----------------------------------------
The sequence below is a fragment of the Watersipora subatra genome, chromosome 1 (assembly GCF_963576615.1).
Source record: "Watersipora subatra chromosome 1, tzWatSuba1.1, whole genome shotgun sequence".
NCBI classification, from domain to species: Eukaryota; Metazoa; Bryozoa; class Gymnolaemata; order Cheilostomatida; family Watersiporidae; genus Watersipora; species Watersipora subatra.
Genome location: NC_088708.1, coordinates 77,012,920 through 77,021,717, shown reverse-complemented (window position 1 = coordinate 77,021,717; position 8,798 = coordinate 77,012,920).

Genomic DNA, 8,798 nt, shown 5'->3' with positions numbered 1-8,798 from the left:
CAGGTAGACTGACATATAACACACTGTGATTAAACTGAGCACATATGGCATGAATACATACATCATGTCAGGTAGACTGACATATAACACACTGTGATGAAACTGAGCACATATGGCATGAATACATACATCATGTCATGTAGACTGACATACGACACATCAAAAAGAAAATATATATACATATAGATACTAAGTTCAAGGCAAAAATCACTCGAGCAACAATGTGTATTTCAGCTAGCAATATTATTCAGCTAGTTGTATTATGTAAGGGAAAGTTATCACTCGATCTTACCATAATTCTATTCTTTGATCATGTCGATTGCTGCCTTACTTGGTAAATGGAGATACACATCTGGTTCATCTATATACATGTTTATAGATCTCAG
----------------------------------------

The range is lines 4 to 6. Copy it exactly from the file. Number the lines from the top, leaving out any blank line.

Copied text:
Genome location: NC_088708.1, coordinates 77,012,920 through 77,021,717, shown reverse-complemented (window position 1 = coordinate 77,021,717; position 8,798 = coordinate 77,012,920).

Genomic DNA, 8,798 nt, shown 5'->3' with positions numbered 1-8,798 from the left:
CAGGTAGACTGACATATAACACACTGTGATTAAACTGAGCACATATGGCATGAATACATACATCATGTCAGGTAGACTGACATATAACACACTGTGATGAAACTGAGCACATATGGCATGAATACATACATCATGTCATGTAGACTGACATACGACACATCAAAAAGAAAATATATATACATATAGATACTAAGTTCAAGGCAAAAATCACTCGAGCAACAATGTGTATTTCAGCTAGCAATATTATTCAGCTAGTTGTATTATGTAAGGGAAAGTTATCACTCGATCTTACCATAATTCTATTCTTTGATCATGTCGATTGCTGCCTTACTTGGTAAATGGAGATACACATCTGGTTCATCTATATACATGTTTATAGATCTCAG